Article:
Recovering Tunisian and Egyptian Assets: Legal Complexity Challenges States in Need

16-05-2013

Freezing assets is an EU competence; recovering them, on the other hand, is a competence of the Member States. For the EU, recovering the assets of the ousted Tunisian and Egyptian regimes is an issue of political commitment and credibility, with the Union's reputation in Arab Spring countries partly at stake. The United Nations Convention against Corruption (in force since 2005) makes clear that recovering assets is a priority in a coordinated international fight against corruption. There exists a lack of efficient cooperation between 'requesting' and 'requested' states, as well as a paucity of reliable information about the amounts in question. The EU Council has recently adopted a decision to make it easier to share information relating to Egyptian and Tunisian funds in the EU. There are still many procedural problems to tackle, especially in the case of Egypt. An EU special task force could be set up to explore practical ways to better coordinate and exchange best practices between EU Member States and Tunisia and Egypt. The UK is a frontrunner in establishing a central structure facilitating the legal proceedings to recover assets. The European Parliament can send a clear signal of the EU's political commitment to helping Tunisia and Egypt recover their assets.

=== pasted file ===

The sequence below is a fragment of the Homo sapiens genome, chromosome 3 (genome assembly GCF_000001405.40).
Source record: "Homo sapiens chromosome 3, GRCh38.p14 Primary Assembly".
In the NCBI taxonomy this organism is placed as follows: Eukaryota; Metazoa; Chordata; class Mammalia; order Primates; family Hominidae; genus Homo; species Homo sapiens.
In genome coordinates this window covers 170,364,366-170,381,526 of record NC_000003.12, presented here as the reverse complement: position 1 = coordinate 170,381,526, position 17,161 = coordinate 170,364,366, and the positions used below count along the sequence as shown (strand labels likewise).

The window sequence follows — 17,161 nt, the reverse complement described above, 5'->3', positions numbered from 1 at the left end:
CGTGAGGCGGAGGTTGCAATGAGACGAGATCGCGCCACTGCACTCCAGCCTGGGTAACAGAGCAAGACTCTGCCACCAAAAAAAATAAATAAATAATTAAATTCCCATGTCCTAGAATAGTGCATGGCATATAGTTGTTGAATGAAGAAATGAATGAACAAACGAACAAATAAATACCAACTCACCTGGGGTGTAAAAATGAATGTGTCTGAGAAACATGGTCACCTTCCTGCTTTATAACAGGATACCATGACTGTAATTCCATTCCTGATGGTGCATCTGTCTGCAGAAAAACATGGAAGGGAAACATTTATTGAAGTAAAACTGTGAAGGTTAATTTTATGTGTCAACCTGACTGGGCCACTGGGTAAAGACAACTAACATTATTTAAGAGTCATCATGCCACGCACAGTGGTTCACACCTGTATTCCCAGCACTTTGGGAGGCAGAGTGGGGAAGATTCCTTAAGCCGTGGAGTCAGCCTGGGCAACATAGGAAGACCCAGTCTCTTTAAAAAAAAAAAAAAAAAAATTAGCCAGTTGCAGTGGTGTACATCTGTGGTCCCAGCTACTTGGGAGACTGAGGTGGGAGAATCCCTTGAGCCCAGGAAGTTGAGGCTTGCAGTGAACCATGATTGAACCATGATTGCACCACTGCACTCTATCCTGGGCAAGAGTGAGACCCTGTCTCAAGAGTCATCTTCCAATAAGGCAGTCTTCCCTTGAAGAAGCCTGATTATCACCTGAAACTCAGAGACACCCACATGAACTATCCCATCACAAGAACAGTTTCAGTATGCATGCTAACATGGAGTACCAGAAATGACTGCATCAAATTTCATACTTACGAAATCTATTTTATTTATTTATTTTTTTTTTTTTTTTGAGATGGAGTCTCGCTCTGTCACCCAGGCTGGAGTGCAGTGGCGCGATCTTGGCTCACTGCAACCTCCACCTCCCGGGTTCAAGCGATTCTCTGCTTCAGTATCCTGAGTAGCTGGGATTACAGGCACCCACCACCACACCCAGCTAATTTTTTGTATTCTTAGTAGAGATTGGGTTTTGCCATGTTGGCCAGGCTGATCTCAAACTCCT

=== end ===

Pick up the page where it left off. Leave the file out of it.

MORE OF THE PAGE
Freezing assets is an EU competence; recovering them, on the other hand, is a competence of the Member States. For the EU, recovering the assets of the ousted Tunisian and Egyptian regimes is an issue of political commitment and credibility, with the Union's reputation in Arab Spring countries partly at stake. The United Nations Convention against Corruption (in force since 2005) makes clear that recovering assets is a priority in a coordinated international fight against corruption. There exists a lack of efficient cooperation between 'requesting' and 'requested' states, as well as a paucity of reliable information about the amounts in question. The EU Council has recently adopted a decision to make it easier to share information relating to Egyptian and Tunisian funds in the EU. There are still many procedural problems to tackle, especially in the case of Egypt. An EU special task force could be set up to explore practical ways to better coordinate and exchange best practices between EU Member States and Tunisia and Egypt. The UK is a frontrunner in establishing a central structure facilitating the legal proceedings to recover assets. The European Parliament can send a clear signal of the EU's political commitment to helping Tunisia and Egypt recover their assets.